With much prodding, I have spent the last few months dating. Actually dating, or what passes for it in 2014–meeting online. When was it that all of a sudden, all of us began filing out online profiles, uploading photos, scanning other profiles and rating and judging other photos?
The last few months have honestly been the first time in my life I have properly dated. Not pined or been played or gone home with some random guy for a random one night stand. At the same time that it has been fun and inspiring, it has been frustrating and at times, degrading. Like date number two, which also became date number six (being the second date with that guy, but the sixth date that week). We initially hit it off. Great chat, lots of laughter and what seemed to be chemistry. He found my eyes enchanting. He even kissed me at the end of that first date, after spending three hours in a sports bar talking about almost everything. It was the first kiss I’ve had in at least five years, and I was not only into Mr Librarian, but into the idea of more kissing and hours of laughing with an attractive guy. With our second date, my status as a 32 year old part-time server and writer with no degree turned out to be a real turn off.
Over the next few weeks I had several more experiences like this one, until hitting on what seemed to be the beginning of a real relationship. For four weeks I had dinners, coffees, hikes and kisses. It seemed that this guy, tall, professional, outdoorsy, was interested in me in the same way I was in him. Every time we got together, there seemed to be only more opening of the doors to intimacy and spending more time together. It appeared to all outside observers that a relationship was taking off. And then one month to the day after our first date, when I thought we would be having the “let’s make it official, will you be my boyfriend” talk, we met for coffee and good-bye. After four weeks of perfect getting together, he asked me to take a walk so he could tell me that he wasn’t ready for dating. His last relationship ended abruptly and badly, and all the time we were spending together was bringing up a lot of emotional distress for him.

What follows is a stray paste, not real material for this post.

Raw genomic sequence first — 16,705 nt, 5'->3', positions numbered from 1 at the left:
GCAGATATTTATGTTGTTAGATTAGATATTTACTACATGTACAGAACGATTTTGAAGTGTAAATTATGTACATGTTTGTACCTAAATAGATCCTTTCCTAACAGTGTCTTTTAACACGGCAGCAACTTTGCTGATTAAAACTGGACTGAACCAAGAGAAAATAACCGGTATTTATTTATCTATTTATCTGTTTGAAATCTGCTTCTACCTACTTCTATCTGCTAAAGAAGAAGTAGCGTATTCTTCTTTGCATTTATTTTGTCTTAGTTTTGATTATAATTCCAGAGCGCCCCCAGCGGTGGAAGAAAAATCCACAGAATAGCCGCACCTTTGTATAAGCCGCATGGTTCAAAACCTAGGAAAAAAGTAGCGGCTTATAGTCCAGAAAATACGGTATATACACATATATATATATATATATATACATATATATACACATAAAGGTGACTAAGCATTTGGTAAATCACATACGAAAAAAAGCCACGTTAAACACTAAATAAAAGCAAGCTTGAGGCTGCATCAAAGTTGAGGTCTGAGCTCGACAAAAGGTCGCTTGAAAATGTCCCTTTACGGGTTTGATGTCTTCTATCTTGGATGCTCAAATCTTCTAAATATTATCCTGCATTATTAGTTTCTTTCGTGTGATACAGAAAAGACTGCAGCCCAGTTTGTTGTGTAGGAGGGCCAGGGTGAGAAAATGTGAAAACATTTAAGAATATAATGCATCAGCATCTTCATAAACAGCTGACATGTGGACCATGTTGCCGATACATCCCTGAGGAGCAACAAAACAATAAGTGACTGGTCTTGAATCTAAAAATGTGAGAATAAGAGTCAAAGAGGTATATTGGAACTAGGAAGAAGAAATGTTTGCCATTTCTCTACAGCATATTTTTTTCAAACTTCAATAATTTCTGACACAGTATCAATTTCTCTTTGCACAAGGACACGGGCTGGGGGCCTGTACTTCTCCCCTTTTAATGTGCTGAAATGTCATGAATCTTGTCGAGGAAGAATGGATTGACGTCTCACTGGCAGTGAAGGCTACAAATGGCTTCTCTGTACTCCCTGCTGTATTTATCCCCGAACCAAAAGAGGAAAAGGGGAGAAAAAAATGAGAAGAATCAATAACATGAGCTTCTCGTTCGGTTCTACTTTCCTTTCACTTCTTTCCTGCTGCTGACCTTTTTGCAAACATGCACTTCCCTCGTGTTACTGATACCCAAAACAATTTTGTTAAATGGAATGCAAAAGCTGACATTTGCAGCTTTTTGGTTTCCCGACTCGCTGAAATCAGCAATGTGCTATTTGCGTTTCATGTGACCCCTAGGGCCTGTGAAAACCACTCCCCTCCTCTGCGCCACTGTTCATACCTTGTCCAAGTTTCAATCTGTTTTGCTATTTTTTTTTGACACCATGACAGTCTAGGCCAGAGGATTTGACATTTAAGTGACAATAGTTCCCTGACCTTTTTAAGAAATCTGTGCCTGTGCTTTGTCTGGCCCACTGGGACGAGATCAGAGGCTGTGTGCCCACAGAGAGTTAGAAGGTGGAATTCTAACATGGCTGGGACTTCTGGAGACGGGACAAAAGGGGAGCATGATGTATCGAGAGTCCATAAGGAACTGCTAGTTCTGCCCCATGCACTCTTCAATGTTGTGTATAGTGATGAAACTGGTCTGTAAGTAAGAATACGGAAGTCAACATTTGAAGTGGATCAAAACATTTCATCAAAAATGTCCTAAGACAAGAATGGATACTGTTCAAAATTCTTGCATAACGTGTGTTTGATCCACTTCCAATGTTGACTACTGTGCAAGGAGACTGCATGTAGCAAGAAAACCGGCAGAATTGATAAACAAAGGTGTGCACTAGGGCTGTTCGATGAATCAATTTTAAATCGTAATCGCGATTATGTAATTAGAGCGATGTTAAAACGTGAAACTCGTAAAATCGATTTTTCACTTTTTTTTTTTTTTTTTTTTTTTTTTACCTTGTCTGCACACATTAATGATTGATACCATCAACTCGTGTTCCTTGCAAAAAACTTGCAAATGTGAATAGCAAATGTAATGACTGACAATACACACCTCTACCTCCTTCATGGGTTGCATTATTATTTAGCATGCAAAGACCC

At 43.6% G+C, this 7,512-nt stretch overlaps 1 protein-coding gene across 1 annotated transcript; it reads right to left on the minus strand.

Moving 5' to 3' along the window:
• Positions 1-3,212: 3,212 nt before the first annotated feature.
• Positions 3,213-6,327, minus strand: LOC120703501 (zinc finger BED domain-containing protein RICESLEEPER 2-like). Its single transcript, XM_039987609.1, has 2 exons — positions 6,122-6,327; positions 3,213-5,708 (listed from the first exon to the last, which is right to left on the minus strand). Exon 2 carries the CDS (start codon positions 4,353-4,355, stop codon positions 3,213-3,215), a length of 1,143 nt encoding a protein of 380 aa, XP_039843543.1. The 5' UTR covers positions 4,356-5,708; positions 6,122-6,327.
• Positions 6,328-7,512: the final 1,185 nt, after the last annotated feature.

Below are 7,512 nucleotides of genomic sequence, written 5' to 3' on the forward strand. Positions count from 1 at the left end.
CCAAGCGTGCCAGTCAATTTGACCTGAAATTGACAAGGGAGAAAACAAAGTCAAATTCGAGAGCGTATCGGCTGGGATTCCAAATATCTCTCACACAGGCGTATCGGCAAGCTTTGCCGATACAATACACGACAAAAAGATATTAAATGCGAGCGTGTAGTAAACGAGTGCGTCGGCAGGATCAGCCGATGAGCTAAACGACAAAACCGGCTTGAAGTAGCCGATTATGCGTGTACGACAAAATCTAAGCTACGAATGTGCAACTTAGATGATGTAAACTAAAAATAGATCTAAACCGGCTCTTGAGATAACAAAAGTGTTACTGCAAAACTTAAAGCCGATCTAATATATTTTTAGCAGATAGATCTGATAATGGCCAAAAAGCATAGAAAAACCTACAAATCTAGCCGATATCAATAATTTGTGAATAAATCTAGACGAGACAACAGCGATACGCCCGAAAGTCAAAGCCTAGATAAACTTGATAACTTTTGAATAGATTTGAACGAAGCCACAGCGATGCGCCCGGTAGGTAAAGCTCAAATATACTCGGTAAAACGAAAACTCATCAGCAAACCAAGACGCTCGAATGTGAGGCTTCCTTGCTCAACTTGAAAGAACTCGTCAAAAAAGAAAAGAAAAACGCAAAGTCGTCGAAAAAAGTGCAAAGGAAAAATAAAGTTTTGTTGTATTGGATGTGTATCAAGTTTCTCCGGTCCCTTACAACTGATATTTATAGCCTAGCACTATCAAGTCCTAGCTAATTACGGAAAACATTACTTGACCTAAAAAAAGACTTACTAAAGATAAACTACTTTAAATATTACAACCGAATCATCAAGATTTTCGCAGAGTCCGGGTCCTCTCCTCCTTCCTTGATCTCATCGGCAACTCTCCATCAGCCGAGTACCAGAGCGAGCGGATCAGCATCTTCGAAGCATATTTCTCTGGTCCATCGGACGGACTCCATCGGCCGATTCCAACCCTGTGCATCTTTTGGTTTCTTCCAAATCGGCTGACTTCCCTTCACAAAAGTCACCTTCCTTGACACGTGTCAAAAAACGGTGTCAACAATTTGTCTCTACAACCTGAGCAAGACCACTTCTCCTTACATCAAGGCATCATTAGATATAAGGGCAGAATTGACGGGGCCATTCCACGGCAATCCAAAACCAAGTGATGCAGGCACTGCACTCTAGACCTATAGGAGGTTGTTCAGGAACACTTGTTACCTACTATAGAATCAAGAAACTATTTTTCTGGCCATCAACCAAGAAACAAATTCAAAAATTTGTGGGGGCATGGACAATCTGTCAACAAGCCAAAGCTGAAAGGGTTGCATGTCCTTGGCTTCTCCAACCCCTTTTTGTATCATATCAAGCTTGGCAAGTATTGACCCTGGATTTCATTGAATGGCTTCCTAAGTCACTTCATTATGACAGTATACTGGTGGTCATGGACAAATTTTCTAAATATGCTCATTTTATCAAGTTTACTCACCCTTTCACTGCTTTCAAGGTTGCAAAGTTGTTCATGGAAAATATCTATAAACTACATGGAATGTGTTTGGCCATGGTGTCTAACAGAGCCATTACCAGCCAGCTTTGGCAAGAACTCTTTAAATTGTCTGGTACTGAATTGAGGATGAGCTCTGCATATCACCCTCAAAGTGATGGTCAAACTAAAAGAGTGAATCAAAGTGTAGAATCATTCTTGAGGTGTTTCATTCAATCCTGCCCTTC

And that was that.
There have been a few other dates since then, including three weeks of dating a guy I’ve known for years, that I myself ended out of a lack of romantic interest. I re-opened an OKCupid! account, which has been given three more days to pan out as having any sort of opportunity. I am still at a complete loss as to how romance works in the 21st century, especially where queer people are concerned. We are much less likely to meet at a party thrown by friends, or at work or the grocery store, especially if it’s a town as small as Albuquerque. I am still encouraged to have some sort of faith that Mr Right is out there.
I don’t think the next three days on OKCupid are going to yield any dates, let alone any boyfriends, and I don’t anticipate any more dates this year. But I do know that loneliness and boredom have not driven me to any desperate measures, which seem to be the driving motivation for online dating. I’ve continued to stick to my guns, and own up to the whole of myself–whether in filling out profiles, or meeting guys in person I’ve met online. My economic future (or present) are precarious, and there is no way in hell I will be returning to school for a degree in Business Administration. Regardless of whether or not I ever write a best seller, the small, publishing credits I am earning I take pride in, and am encouraged to keep at this more than anything. Even though the digital dating playground has not been working out for me, I can walk away from it knowing I gave it several tries, and always presenting myself, for better or worse, as myself.